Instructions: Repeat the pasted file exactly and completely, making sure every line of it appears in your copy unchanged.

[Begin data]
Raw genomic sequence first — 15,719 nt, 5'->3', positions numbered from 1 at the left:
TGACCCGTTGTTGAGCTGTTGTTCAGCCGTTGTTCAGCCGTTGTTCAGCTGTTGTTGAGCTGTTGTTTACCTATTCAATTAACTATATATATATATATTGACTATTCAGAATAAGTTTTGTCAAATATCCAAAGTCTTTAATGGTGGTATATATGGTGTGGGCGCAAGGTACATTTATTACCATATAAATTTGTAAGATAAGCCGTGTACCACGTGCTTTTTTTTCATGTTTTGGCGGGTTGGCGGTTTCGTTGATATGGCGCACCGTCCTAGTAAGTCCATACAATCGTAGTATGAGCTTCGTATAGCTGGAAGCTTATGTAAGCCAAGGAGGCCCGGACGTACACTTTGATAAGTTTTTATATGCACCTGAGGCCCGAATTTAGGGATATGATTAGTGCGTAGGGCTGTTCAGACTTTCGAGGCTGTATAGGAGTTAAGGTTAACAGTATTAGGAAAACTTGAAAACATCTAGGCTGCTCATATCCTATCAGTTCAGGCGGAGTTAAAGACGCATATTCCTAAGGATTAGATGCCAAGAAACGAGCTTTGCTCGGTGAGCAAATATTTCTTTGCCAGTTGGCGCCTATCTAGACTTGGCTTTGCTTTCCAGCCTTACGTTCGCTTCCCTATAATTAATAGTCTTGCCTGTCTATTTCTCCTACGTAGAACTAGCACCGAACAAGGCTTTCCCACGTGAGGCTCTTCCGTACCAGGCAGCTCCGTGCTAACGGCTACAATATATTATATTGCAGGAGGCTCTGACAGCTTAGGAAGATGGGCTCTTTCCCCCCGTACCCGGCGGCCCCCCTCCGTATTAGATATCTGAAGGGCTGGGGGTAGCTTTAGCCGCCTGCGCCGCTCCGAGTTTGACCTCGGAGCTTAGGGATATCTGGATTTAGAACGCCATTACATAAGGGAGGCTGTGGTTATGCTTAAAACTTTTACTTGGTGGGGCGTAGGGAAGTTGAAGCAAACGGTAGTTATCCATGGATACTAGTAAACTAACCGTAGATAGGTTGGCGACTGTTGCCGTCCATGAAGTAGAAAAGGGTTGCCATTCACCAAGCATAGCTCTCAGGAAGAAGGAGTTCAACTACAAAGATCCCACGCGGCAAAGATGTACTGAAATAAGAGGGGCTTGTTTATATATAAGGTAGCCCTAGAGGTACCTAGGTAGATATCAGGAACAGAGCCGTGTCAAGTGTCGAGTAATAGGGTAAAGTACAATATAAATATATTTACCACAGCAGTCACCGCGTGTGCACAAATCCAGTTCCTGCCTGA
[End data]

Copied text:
Raw genomic sequence first — 15,719 nt, 5'->3', positions numbered from 1 at the left:
TGACCCGTTGTTGAGCTGTTGTTCAGCCGTTGTTCAGCCGTTGTTCAGCTGTTGTTGAGCTGTTGTTTACCTATTCAATTAACTATATATATATATATTGACTATTCAGAATAAGTTTTGTCAAATATCCAAAGTCTTTAATGGTGGTATATATGGTGTGGGCGCAAGGTACATTTATTACCATATAAATTTGTAAGATAAGCCGTGTACCACGTGCTTTTTTTTCATGTTTTGGCGGGTTGGCGGTTTCGTTGATATGGCGCACCGTCCTAGTAAGTCCATACAATCGTAGTATGAGCTTCGTATAGCTGGAAGCTTATGTAAGCCAAGGAGGCCCGGACGTACACTTTGATAAGTTTTTATATGCACCTGAGGCCCGAATTTAGGGATATGATTAGTGCGTAGGGCTGTTCAGACTTTCGAGGCTGTATAGGAGTTAAGGTTAACAGTATTAGGAAAACTTGAAAACATCTAGGCTGCTCATATCCTATCAGTTCAGGCGGAGTTAAAGACGCATATTCCTAAGGATTAGATGCCAAGAAACGAGCTTTGCTCGGTGAGCAAATATTTCTTTGCCAGTTGGCGCCTATCTAGACTTGGCTTTGCTTTCCAGCCTTACGTTCGCTTCCCTATAATTAATAGTCTTGCCTGTCTATTTCTCCTACGTAGAACTAGCACCGAACAAGGCTTTCCCACGTGAGGCTCTTCCGTACCAGGCAGCTCCGTGCTAACGGCTACAATATATTATATTGCAGGAGGCTCTGACAGCTTAGGAAGATGGGCTCTTTCCCCCCGTACCCGGCGGCCCCCCTCCGTATTAGATATCTGAAGGGCTGGGGGTAGCTTTAGCCGCCTGCGCCGCTCCGAGTTTGACCTCGGAGCTTAGGGATATCTGGATTTAGAACGCCATTACATAAGGGAGGCTGTGGTTATGCTTAAAACTTTTACTTGGTGGGGCGTAGGGAAGTTGAAGCAAACGGTAGTTATCCATGGATACTAGTAAACTAACCGTAGATAGGTTGGCGACTGTTGCCGTCCATGAAGTAGAAAAGGGTTGCCATTCACCAAGCATAGCTCTCAGGAAGAAGGAGTTCAACTACAAAGATCCCACGCGGCAAAGATGTACTGAAATAAGAGGGGCTTGTTTATATATAAGGTAGCCCTAGAGGTACCTAGGTAGATATCAGGAACAGAGCCGTGTCAAGTGTCGAGTAATAGGGTAAAGTACAATATAAATATATTTACCACAGCAGTCACCGCGTGTGCACAAATCCAGTTCCTGCCTGA